Retained Organs Commission

Retained Organs Commission

An advisory group set up by the UK Government in 2002, in the wake of the Alder Hey and Bristol Royal Infirmary inquiries, to consult the public on the fate of unclaimed and unidentifiable organs and tissues still in NHS collections after completion of efforts to notify families and return identifiable remains for “respectful disposal”. The consultation also had a wider purpose—to wit, to invite comments on proposals for a new regulatory framework to govern museums, archives and collections of human organs and tissue, including both postmortem material and specimens from living people.

The Commission’s consultations led to the creation of a statutory body, the Human Tissue Authority, whose functions include licensing of premises where collections are held, licensing of specific purposes for collections and licensing of curators responsible for collections. The Commission’s consultation was used to inform work by the Department of Health towards drawing up new legislation to replace the Human Tissue Act 1961 with the Human Tissue Act 2004. The Commission closed 31 March, 2004. One important point was defining "human material" or "human organs and tissues", and whether material tissue blocks and slides should be included. Most parties agreed that "replicable tissues such as blood, small amounts of skin, teeth, hair and nail clippings, and non-cellular material" are normally excluded from the definition, nor presumably extracts from blood samples used to obtain DNA, or DNA itself.
References in periodicals archive ?
The Retained Organs Commission (ROC) made recommendations for changes to the existing law (Department of Health, 2001a).
She said: 'I just want to bury my son with the respect he should have had The Strategic Health Authority, which took over some of the functions of the now-defunct Retained Organs Commission, has buried the remains of almost 2,000 unidentified babies.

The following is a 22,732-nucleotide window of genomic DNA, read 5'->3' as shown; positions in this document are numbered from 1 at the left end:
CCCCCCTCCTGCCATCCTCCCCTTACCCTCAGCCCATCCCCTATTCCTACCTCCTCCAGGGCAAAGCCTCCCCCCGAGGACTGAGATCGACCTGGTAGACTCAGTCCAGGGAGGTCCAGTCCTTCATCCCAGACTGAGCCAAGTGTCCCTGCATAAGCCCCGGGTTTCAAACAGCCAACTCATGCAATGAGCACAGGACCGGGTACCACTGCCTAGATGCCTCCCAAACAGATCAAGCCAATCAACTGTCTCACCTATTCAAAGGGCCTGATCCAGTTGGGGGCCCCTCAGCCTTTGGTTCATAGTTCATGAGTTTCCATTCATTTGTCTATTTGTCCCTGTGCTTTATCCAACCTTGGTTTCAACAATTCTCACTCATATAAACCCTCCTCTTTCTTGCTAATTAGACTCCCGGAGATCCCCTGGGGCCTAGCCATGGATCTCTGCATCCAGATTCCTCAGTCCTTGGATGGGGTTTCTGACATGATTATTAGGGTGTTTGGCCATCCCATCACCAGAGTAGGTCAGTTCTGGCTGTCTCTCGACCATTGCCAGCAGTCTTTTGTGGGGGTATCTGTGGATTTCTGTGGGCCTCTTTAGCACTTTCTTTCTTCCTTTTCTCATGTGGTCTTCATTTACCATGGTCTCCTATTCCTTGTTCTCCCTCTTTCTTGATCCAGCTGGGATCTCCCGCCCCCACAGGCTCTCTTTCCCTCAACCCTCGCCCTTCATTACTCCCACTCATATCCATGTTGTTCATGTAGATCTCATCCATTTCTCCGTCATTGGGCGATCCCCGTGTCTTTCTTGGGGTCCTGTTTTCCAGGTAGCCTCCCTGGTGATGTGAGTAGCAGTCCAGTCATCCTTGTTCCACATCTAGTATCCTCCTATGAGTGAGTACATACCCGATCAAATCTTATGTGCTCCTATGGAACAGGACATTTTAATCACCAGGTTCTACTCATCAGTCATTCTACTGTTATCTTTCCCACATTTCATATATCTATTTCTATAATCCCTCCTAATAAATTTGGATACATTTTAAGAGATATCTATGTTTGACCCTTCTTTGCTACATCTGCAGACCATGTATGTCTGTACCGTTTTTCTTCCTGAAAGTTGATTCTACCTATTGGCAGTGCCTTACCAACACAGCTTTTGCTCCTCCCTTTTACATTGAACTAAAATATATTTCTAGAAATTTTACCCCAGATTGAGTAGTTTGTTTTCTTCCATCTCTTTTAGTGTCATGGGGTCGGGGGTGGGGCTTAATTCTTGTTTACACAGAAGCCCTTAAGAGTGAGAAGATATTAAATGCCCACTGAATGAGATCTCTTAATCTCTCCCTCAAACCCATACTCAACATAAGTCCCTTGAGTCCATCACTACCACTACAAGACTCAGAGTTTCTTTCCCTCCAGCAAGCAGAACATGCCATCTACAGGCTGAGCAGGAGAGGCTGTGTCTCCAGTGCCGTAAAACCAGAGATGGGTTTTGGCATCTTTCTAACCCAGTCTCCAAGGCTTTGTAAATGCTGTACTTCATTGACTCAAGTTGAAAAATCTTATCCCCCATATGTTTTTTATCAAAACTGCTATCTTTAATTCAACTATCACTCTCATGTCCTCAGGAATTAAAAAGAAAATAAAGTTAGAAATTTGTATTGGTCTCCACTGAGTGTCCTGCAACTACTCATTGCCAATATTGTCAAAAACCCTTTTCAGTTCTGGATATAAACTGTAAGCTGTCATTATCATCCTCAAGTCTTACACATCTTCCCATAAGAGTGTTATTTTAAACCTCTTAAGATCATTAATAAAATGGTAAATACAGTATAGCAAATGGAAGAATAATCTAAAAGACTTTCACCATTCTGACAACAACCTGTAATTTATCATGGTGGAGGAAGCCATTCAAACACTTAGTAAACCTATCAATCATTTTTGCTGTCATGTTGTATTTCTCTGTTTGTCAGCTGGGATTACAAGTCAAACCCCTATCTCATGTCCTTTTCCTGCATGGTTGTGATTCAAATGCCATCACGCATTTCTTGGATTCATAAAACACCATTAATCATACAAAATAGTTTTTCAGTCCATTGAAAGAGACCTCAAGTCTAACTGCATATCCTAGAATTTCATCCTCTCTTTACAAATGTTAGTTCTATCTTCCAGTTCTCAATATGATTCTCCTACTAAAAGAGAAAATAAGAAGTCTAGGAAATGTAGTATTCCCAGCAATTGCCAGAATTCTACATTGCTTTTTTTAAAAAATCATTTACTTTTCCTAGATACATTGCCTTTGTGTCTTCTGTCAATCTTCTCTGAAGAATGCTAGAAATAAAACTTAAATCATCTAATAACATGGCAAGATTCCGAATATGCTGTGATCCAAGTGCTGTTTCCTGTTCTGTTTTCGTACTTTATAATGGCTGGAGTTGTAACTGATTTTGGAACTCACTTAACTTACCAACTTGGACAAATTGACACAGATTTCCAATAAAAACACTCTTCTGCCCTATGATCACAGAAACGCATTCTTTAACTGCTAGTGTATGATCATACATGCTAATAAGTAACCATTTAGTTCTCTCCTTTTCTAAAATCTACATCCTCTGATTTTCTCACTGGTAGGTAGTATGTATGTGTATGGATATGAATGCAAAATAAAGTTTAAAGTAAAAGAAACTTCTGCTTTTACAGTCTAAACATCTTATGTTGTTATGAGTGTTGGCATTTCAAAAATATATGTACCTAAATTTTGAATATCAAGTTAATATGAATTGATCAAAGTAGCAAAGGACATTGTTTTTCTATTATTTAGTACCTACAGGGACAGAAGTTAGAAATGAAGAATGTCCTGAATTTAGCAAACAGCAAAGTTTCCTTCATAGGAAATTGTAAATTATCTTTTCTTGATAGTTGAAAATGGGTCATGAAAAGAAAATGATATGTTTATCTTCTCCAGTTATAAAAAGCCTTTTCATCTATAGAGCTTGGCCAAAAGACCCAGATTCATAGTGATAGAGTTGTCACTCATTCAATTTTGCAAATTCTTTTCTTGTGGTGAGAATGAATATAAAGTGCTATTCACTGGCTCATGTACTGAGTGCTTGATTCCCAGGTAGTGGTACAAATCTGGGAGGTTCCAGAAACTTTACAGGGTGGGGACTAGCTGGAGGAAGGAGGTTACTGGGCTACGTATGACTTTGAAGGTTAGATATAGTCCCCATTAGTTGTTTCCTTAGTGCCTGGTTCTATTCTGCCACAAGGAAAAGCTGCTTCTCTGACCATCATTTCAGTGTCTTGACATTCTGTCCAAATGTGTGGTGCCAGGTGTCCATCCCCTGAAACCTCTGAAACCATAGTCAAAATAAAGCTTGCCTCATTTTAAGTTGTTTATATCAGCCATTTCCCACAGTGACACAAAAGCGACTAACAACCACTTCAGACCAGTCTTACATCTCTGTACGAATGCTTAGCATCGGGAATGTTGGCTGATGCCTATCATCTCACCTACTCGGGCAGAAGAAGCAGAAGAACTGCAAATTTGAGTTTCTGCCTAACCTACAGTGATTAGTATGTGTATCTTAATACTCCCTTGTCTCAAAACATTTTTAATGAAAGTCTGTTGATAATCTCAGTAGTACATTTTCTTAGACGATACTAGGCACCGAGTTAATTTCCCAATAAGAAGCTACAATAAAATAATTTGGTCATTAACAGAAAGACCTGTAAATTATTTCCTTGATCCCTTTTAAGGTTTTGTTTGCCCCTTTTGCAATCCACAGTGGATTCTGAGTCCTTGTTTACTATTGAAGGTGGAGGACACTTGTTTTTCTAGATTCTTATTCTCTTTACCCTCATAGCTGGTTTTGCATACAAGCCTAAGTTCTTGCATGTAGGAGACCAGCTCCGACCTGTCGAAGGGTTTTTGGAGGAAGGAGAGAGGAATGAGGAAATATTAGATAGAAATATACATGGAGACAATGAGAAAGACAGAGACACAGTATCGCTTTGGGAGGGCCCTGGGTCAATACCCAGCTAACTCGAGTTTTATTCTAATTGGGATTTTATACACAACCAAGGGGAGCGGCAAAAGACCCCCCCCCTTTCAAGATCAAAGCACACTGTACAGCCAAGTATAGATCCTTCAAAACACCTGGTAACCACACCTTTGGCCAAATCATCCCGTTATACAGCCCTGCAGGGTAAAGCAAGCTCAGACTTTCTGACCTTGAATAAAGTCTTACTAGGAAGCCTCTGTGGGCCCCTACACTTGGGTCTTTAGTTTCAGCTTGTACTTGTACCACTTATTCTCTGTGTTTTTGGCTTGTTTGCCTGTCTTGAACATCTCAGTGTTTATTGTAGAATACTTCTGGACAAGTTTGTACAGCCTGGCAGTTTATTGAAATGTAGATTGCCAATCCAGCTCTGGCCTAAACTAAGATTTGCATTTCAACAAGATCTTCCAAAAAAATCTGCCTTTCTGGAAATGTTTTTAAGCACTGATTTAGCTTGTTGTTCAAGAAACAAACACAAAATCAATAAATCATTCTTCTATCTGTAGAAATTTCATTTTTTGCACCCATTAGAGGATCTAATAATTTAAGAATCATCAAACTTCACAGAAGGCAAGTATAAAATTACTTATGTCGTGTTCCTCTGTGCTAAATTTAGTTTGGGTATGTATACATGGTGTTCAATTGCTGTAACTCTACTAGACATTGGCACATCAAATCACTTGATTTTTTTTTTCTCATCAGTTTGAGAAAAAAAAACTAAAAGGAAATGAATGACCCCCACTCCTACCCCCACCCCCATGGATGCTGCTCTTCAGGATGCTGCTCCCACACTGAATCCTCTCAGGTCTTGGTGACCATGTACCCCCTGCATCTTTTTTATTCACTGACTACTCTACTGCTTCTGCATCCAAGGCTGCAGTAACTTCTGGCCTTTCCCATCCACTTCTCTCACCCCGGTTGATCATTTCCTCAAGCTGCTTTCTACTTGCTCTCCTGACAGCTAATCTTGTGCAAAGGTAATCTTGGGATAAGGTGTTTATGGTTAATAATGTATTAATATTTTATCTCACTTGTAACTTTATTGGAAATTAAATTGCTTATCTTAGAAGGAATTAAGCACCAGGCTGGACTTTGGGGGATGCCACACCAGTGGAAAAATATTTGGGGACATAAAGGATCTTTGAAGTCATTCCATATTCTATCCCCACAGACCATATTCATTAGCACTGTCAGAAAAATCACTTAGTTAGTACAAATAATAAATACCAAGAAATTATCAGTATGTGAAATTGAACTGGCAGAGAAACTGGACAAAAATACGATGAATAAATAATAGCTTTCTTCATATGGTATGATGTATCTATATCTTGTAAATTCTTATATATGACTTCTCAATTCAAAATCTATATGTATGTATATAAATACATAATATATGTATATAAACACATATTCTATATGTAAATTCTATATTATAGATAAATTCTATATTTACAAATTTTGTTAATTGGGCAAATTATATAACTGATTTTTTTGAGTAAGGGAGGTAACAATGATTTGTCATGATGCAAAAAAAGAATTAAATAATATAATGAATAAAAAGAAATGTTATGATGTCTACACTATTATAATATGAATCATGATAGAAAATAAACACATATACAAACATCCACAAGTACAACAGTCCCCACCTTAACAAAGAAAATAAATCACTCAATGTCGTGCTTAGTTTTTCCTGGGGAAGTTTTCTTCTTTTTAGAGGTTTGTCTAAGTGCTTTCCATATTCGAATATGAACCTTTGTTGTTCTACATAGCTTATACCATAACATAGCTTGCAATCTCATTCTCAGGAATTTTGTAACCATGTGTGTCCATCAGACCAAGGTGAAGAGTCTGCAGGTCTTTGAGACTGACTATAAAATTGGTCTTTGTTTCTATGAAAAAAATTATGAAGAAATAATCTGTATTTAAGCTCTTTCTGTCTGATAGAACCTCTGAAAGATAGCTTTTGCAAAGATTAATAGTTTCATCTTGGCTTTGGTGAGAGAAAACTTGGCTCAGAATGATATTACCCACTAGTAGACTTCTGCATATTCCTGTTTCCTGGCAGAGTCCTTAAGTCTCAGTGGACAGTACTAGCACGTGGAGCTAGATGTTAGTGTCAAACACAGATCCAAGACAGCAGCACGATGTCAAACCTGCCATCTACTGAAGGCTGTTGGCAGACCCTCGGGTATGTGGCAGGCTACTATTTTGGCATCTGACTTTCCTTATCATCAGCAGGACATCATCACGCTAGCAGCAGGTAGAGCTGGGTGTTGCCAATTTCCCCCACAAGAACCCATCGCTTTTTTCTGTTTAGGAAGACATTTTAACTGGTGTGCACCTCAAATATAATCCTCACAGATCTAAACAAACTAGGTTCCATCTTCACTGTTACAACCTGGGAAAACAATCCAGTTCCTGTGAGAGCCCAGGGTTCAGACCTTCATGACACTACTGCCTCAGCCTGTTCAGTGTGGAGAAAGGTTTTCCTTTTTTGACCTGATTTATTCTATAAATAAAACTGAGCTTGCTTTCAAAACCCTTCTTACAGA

Margo Brazier, a professor of medical law at the University of Manchester, chaired the Retained Organs Commission set up in the wake of the Alder Hey scandal.
The Retained Organs Commission was established in April 2001 to deal with the return of organs and tissue kept after post-mortem examinations as well as offering assistance to the families.
Now the Retained Organs Commission must decide if the babies, kept in the labs of hospitals like Alder Hey on Merseyside and at Liverpool University, should have a mass grave.
Local hospital trusts together with the Retained Organs Commission has offered help and advice to all families needing it over the last three years.
The Retained Organs Commission was set up to advise the Government in the wake of the discoveries and Steve Catling, chief executive, said: "There's nothing that can properly recompense people for what has happened.
For the last two years, we have been working closely with the Retained Organs Commission to ensure all organs and specimens are catalogued.
At the June 10 meeting the public will be invited to discuss a document issued by the Retained Organs Commission, seeking the views of ordinary people about post mortems and the retention of organs and tissue.
THE newly-created Retained Organs Commission is advertising for a head of corporate communications.
Following the Alder Hey inquiry, the government has announced plans to set up a new authority, the Retained Organs Commission, to oversee the process of returning retained organs to parents, if that is what they want.
The Retained Organs Commission ( ROC) -established in April 2001 -held its final board meeting in central London and will cease operating on March 31.